My research so far has focused mainly on the English republican Henry Neville and his political thought.
Henry Neville and English Republican Culture in the Seventeenth Century
Henry Neville (1619-94) was the younger son of a Berkshire county gentry family. He sided with the parliamentarian opposition to Charles I in the English Civil Wars and after the regicide joined the Long Parliament as a recruiter for Abingdon. Angered and disappointed by Oliver Cromwell’s forcible dissolution of the Rump in 1653 he went into the political undeground plotting against the Protectorate regime and writing his anti-Cromwellian pamphlet Shuffling, Cutting and Dealing in a Game at Picquet (1659). He briefly returned to active parliamentary politics under Richard Cromwell in 1659 and as a member of the restored Rump shortly before the Restoration of the Stuarts in 1660.
Suspected of plotting against the monarchy he was imprisoned in the Tower of London in 1663 and in the folliwing Spring left England for Italian exile. On his return to England in 1668 he published the utopian travel narrative The Isle of Pines, which can be read both as a satire on the Restoration monarchy and on the patriarchal political theory the Stuarts employed to back up their authority. The story’s satirical tone and blasphemous language harks back to his Civil War libels on a Parliament of Ladies (1647-50), in which he ridiculed the Royalist and Presbyterian factions in Parliament. During the so-called Exclusion Crisis of 1678-81, in which the majority Whig opposition attempted to exclude the Catholic James, Duke of York, from the succession to the throne, Neville published Plato Redivivus (1681).
This philosophical dialogue in the style of Plato argued for a fundamental restructuring of the English monarchy, demanding popular sovereignty and clear limitations to the powers of the monarch that would leave him in the role of an executive or ‘chief magistrate’ only. Neville also published a fictitious letter pretended to be written by the Italian renaissance philosopher Niccolò Machiavelli that was attached to the 1675 edition of Machiavelli’s Works, but has wrongly been credited with the Machiavelli translation.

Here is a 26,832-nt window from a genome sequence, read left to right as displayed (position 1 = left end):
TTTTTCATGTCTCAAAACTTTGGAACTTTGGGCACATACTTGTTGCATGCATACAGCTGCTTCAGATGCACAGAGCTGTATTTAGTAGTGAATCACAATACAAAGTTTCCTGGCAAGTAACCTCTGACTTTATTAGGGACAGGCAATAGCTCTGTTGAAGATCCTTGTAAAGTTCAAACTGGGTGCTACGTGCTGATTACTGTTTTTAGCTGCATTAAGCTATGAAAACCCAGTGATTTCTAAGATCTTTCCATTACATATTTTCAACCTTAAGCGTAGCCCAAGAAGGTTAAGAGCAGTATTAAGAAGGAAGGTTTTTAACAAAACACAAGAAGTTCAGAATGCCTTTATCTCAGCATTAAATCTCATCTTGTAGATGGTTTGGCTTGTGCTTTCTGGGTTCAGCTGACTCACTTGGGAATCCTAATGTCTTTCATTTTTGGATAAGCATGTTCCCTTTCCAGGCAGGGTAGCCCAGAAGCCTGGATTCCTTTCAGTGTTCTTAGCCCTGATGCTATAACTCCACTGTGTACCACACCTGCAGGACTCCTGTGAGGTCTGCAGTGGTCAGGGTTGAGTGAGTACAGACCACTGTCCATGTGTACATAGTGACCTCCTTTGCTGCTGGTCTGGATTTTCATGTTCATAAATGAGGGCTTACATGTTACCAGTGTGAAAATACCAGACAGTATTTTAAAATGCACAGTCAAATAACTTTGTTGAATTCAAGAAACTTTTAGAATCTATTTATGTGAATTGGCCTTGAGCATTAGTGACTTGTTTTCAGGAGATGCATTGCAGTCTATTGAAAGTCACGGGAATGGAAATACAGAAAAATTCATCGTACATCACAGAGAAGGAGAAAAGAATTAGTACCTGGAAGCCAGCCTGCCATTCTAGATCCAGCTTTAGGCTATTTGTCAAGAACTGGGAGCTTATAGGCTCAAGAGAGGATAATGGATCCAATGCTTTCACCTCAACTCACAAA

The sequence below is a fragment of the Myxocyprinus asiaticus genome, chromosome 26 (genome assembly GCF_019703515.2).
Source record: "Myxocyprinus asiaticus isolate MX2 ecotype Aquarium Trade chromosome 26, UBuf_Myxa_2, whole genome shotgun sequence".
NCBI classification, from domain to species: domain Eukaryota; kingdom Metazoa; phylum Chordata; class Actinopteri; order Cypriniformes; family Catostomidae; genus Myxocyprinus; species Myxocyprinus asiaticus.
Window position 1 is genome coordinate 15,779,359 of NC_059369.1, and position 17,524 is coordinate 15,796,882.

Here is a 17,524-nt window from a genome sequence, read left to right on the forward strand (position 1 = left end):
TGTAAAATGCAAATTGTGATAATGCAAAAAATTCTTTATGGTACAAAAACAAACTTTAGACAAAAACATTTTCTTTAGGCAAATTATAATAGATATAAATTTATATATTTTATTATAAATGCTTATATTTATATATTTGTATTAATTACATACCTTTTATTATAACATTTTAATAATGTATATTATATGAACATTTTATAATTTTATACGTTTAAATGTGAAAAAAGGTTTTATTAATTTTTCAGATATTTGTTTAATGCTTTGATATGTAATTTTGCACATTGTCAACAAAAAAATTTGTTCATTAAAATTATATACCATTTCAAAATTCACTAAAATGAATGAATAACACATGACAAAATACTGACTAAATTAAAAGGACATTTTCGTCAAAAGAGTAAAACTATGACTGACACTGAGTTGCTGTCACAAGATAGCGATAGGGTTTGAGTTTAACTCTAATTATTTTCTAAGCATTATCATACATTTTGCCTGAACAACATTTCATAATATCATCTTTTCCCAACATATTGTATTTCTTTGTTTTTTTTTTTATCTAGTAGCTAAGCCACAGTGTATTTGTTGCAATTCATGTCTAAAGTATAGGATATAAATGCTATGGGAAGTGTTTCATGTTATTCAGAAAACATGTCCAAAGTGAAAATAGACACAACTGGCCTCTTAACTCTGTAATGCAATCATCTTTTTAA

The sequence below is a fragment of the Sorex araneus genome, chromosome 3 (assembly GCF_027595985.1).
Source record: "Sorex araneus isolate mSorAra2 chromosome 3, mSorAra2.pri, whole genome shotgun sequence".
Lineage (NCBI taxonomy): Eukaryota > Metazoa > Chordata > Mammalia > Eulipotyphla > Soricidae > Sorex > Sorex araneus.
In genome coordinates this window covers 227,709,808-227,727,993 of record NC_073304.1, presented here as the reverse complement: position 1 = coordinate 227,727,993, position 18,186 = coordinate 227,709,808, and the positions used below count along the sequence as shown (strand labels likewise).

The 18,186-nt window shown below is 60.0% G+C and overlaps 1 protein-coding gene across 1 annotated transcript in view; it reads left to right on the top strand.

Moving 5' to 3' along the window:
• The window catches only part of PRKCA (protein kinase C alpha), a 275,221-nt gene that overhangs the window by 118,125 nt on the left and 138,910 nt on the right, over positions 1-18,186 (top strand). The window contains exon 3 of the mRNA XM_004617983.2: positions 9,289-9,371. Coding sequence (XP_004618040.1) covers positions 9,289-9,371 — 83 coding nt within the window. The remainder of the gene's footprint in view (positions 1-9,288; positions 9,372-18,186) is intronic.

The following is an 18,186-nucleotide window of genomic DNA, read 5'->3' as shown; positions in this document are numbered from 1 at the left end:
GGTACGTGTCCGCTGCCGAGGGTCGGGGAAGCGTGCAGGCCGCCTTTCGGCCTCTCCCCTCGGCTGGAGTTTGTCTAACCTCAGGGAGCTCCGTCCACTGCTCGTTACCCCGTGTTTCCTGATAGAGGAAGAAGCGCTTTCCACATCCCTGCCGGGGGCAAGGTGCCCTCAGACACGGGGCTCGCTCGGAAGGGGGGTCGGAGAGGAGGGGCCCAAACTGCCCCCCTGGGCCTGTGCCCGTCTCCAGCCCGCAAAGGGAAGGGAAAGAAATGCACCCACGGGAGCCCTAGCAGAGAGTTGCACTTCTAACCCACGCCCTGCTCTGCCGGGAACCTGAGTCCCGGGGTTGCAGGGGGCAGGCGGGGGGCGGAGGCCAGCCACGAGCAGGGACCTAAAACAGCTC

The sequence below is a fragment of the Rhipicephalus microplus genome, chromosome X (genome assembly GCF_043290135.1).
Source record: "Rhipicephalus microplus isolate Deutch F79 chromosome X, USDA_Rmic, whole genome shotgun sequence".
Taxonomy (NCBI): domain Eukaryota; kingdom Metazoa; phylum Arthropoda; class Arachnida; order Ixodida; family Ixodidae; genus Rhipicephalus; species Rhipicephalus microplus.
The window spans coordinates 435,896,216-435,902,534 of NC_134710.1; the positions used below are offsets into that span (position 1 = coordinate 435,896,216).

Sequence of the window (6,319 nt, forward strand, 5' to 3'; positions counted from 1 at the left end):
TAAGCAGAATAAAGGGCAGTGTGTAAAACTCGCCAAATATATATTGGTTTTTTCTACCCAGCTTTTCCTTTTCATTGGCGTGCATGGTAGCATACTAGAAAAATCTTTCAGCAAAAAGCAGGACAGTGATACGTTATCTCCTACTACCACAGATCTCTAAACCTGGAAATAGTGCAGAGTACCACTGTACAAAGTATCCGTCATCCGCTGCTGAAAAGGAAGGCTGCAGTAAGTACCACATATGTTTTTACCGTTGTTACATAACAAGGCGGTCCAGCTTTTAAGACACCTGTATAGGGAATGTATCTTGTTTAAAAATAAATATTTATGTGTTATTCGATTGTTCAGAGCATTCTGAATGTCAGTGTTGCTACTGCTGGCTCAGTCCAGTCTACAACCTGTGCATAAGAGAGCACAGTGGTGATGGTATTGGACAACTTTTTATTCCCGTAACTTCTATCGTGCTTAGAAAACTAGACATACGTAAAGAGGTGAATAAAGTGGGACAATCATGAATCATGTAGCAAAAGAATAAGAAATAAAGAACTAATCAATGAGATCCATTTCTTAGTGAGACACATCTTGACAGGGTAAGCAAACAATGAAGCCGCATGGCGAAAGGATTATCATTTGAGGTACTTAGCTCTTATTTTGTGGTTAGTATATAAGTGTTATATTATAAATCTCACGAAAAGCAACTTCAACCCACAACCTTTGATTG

British Exiles and the Republican Tradition in Europe, c 1660-1848
My current project looks at the republican exiles on the Continent after the Restoration of 1660. It aims to establish personal connections that contributed to the dissemination, transmission and survival of English republican ideas abroad. My focus will be on three key republican figures forced by circumstances to spend time abroad: Henry Neville in Italy, Edmund Ludlow in Switzerland, and Algernon Sidney, who lived in France but also travelled in other European countries.
All three established important, at times overlapping political and intellectual networks in their countries of exile, and published works that were translated into various European languages. Nevertheless, the historiography of British republicanism has centred on transatlantic traditions and neglected European networks despite obvious links to the Continental revolutions of the 18th and 19th centuries. I am hoping to redress this imbalance building on work by Rachel Hammersley on 18th century France and Blair Worden on the reputation of English roundheads at home and abroad.
If you would like a taste of what I am working on, here is a podcast of a recent paper: ‘Les Juges Jugez, ses Justifians (1663) and Edmund Ludlow’s protestant network in seventeenth-century Switzerland’
The Translation, Dissemination and Reception of English Republican Works in Europe, c1640-1871
I have also just started a new collaboration with Dr Rachel Hammersley at Newcastle University and Dr Delphine Doucet at Sunderland University on the ‘Translation, Dissemination and Reception of English Republican Works in Europe, c1640-1871′. We are initially looking at the French- and German-speaking parts of Europe, but might expand the project as we go along. For a detailed description of the project, please go to our website.